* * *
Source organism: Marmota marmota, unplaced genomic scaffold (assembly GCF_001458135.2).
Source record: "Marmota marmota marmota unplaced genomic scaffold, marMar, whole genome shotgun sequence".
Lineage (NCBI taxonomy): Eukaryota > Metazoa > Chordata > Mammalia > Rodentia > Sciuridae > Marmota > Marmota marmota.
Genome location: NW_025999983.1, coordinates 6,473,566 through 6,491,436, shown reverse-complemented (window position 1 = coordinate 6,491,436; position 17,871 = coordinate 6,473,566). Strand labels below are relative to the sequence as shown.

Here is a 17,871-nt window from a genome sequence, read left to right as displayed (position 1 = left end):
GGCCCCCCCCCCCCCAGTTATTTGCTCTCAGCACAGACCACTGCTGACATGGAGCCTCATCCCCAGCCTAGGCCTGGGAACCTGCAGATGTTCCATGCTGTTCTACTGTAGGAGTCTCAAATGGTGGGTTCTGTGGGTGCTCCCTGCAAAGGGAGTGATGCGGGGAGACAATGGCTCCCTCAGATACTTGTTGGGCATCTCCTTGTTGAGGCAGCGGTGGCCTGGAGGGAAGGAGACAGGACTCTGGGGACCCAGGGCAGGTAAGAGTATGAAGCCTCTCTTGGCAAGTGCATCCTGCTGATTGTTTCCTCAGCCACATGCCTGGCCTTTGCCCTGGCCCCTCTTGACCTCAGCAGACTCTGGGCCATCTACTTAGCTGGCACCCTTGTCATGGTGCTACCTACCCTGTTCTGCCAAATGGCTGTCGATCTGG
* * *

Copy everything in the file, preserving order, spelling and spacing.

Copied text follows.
Source organism: Marmota marmota, unplaced genomic scaffold (assembly GCF_001458135.2).
Source record: "Marmota marmota marmota unplaced genomic scaffold, marMar, whole genome shotgun sequence".
Lineage (NCBI taxonomy): Eukaryota > Metazoa > Chordata > Mammalia > Rodentia > Sciuridae > Marmota > Marmota marmota.
Genome location: NW_025999983.1, coordinates 6,473,566 through 6,491,436, shown reverse-complemented (window position 1 = coordinate 6,491,436; position 17,871 = coordinate 6,473,566). Strand labels below are relative to the sequence as shown.

Here is a 17,871-nt window from a genome sequence, read left to right as displayed (position 1 = left end):
GGCCCCCCCCCCCCCAGTTATTTGCTCTCAGCACAGACCACTGCTGACATGGAGCCTCATCCCCAGCCTAGGCCTGGGAACCTGCAGATGTTCCATGCTGTTCTACTGTAGGAGTCTCAAATGGTGGGTTCTGTGGGTGCTCCCTGCAAAGGGAGTGATGCGGGGAGACAATGGCTCCCTCAGATACTTGTTGGGCATCTCCTTGTTGAGGCAGCGGTGGCCTGGAGGGAAGGAGACAGGACTCTGGGGACCCAGGGCAGGTAAGAGTATGAAGCCTCTCTTGGCAAGTGCATCCTGCTGATTGTTTCCTCAGCCACATGCCTGGCCTTTGCCCTGGCCCCTCTTGACCTCAGCAGACTCTGGGCCATCTACTTAGCTGGCACCCTTGTCATGGTGCTACCTACCCTGTTCTGCCAAATGGCTGTCGATCTGG